Objective

Drawing from the experiences of VA staff to evaluate the My HealtheVet (MHV) PHR, this article advocates for a health services research perspective on the study of PHR systems.

Methods

We describe an organizing framework and research agenda, and offer insights that have emerged from our ongoing efforts regarding the design of PHR-related studies, the need to address PHR data ownership and consent, and the promotion of effective PHR research collaborations.

Conclusion

These lessons are applicable to other PHR systems and the conduct of PHR research across different organizational contexts.

Key words

personal health recordshealth informationhealth services researchPHR

INTRODUCTION

Recent advances in information and communication technologies have enabled the development of comprehensive tools intended to support greater consumer participation in their healthcare.13 The personal health record (PHR) is one such tool that has potential to dramatically shape the contemporary healthcare landscape. Whereas electronic health records (EHRs) and systems (EHR-S) are collections of health information that are managed by healthcare providers, PHRs are designed to address the health information needs of consumers. Although there is variability in functionality across systems,411 most PHRs share a basic goal: “to give patients better access to their own healthcare data and enable them to be stewards of their own information.”12

According to the American Health Information Management Association (AHIMA), the PHR is “an electronic, lifelong resource of health information needed by individuals to make health decisions. Individuals own and manage the information in the PHR, which comes from healthcare providers and the individual. The PHR is maintained in a secure and private environment, with the individual determining rights of access. The PHR does not replace the legal record of any provider.”13 Currently there are more than 200 PHR systems available.14 Many early PHRs were “static repositories,”15 but more recently there has been a shift towards web-based PHRs that are integrated with or “tethered” to an EHR-S.11 Tethered PHRs can bring together data created and stored by the individual with that from the EHR, thus offering a range of functionality.11,16,17

The enthusiasm surrounding the development of PHR systems can be attributed to the anticipated value that PHRs hold for consumers, healthcare providers, financers, and other stakeholders;5,11,12,14,18 however, such perceived benefits extend beyond what is currently known about their use and effects. The perspectives of healthcare providers suggest both excitement over the potential benefits of PHRs and concerns surrounding their impact.4,5,12,1922 Trends in consumer survey research reflect limited access to electronic PHRs but suggest growing interest in using them.2326 Despite this expressed interest, it remains difficult to anticipate the manner in which different communities of users may ultimately choose to adopt PHRs.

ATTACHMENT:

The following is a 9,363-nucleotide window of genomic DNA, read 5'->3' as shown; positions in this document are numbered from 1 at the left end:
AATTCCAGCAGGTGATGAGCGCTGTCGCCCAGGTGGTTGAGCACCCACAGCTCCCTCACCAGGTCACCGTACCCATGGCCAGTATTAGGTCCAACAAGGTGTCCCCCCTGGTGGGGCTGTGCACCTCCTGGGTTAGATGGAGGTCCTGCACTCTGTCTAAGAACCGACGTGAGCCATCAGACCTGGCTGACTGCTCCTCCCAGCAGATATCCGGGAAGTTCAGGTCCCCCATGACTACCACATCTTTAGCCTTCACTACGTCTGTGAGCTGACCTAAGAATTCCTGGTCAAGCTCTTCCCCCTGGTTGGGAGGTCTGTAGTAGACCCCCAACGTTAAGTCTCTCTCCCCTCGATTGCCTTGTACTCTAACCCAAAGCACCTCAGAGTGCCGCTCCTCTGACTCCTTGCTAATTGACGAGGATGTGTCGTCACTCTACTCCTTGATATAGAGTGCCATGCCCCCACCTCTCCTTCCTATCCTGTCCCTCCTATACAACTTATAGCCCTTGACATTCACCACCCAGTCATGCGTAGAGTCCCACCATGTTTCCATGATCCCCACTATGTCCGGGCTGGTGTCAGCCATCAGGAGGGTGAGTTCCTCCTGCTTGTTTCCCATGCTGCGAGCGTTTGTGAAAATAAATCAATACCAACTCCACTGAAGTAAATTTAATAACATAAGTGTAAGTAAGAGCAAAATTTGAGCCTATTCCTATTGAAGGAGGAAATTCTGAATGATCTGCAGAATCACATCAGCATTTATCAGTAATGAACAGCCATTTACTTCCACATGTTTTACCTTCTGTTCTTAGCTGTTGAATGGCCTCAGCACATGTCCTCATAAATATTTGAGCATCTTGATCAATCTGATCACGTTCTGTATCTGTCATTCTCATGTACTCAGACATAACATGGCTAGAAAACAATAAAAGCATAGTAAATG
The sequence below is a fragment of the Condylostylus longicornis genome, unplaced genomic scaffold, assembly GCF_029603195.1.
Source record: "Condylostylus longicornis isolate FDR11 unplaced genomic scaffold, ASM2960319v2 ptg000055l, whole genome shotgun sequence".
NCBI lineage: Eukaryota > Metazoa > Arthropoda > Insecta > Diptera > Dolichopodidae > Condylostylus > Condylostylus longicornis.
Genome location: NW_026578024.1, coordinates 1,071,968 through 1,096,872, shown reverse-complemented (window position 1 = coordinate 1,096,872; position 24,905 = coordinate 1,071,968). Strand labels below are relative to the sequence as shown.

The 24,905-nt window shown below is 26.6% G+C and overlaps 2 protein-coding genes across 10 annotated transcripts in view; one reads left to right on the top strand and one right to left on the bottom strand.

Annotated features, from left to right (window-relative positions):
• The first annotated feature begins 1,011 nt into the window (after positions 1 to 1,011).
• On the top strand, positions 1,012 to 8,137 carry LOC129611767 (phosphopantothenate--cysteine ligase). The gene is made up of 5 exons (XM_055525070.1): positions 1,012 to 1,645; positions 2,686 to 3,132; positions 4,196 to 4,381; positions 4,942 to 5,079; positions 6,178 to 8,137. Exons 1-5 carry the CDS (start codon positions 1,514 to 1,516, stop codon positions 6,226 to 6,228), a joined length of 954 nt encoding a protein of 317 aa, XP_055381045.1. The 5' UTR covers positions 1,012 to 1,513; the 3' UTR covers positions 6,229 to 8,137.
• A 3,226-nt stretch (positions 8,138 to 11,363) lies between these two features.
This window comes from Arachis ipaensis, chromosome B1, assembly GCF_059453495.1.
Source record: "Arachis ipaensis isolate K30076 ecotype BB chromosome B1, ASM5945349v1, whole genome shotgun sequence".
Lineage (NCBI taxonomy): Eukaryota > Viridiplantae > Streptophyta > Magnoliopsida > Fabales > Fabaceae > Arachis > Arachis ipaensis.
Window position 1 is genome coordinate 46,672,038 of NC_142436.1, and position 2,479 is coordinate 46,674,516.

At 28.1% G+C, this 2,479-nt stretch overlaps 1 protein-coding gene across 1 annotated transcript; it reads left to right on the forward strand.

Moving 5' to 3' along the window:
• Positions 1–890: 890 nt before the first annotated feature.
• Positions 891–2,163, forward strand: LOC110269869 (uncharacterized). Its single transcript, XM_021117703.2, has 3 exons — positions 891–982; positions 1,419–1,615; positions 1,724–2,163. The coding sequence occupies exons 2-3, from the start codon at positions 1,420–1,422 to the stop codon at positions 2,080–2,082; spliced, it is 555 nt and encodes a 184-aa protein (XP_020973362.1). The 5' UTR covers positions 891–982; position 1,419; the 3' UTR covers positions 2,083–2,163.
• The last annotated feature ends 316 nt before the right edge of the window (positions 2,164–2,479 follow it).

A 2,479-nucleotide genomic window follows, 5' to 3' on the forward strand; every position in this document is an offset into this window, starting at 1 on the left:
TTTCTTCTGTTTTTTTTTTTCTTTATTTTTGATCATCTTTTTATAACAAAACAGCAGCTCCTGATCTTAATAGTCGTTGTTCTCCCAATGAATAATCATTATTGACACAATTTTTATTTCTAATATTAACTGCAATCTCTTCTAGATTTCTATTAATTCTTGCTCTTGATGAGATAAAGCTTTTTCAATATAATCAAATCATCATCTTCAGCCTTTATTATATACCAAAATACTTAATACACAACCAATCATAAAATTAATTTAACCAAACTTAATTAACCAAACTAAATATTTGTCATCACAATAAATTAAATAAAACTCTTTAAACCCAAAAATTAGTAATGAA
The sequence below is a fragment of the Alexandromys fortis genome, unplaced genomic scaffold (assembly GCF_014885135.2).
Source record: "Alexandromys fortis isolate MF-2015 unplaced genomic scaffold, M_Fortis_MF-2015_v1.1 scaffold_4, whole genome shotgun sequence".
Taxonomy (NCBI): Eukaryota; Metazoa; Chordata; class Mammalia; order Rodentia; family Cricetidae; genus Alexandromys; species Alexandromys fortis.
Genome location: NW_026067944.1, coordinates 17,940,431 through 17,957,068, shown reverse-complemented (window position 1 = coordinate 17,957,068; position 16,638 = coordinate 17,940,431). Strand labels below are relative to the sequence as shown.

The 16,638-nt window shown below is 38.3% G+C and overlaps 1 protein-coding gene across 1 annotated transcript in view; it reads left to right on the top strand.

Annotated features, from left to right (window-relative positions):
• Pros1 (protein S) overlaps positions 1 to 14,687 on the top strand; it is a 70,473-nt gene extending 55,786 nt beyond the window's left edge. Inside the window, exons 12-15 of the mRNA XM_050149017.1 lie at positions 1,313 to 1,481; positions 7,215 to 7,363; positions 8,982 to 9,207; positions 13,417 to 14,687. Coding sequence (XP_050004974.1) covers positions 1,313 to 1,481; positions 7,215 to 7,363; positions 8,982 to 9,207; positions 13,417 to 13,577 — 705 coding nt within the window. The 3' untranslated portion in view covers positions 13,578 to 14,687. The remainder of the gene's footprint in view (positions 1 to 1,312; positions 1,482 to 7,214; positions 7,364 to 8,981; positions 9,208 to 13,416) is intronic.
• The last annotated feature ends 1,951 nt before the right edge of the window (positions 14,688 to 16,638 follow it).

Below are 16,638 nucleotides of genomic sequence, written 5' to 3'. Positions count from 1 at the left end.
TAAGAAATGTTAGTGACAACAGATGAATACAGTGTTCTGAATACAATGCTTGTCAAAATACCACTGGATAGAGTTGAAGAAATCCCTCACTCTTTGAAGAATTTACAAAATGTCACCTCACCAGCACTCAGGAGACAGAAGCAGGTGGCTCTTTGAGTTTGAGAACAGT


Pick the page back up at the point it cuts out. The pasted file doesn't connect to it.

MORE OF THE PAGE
Initiatives undertaken to inform the course of PHR development27,28 and to articulate important architectural and policy recommendations29 represent a foundational response to persistent calls for more substantive PHR research;30 yet, the lack of research demonstrating the value of PHRs to stakeholders poses a threat to their long-term viability and sustainability.16 Research regarding the effects of PHR use on patient and provider experiences, behavior, costs, and clinical outcomes remains underdeveloped.11,16 Studies that move beyond a technical focus to embrace a broader health services research perspective on PHR systems are needed to promote further adoption, enhance patient-centered care, and realize the anticipated potential for health system transformation. Health services researchers are in a unique position to address this gap in the evidence base, but doing so will require careful attention to the formulation of research questions and study designs, the prioritization of research areas, and an accounting of the unique factors inherent in PHR research.

In 2003, the Department of Veterans Affairs (VA) introduced My HealtheVet (MHV), a web-based PHR intended to complement traditional services, improve co-managed care, and empower patients and their families to play a more active role in veterans’ health. Below we describe the MHV PHR and efforts to evaluate the impact of its use on veterans and the VA healthcare system. Drawing upon the VA experience, we describe salient PHR research questions and potential study design issues. We identify important factors inherent to PHR research that we have thus far identified, and offer lessons learned that can inform research and evaluation efforts surrounding PHR systems across different contexts.

BACKGROUND

My HealtheVet System Overview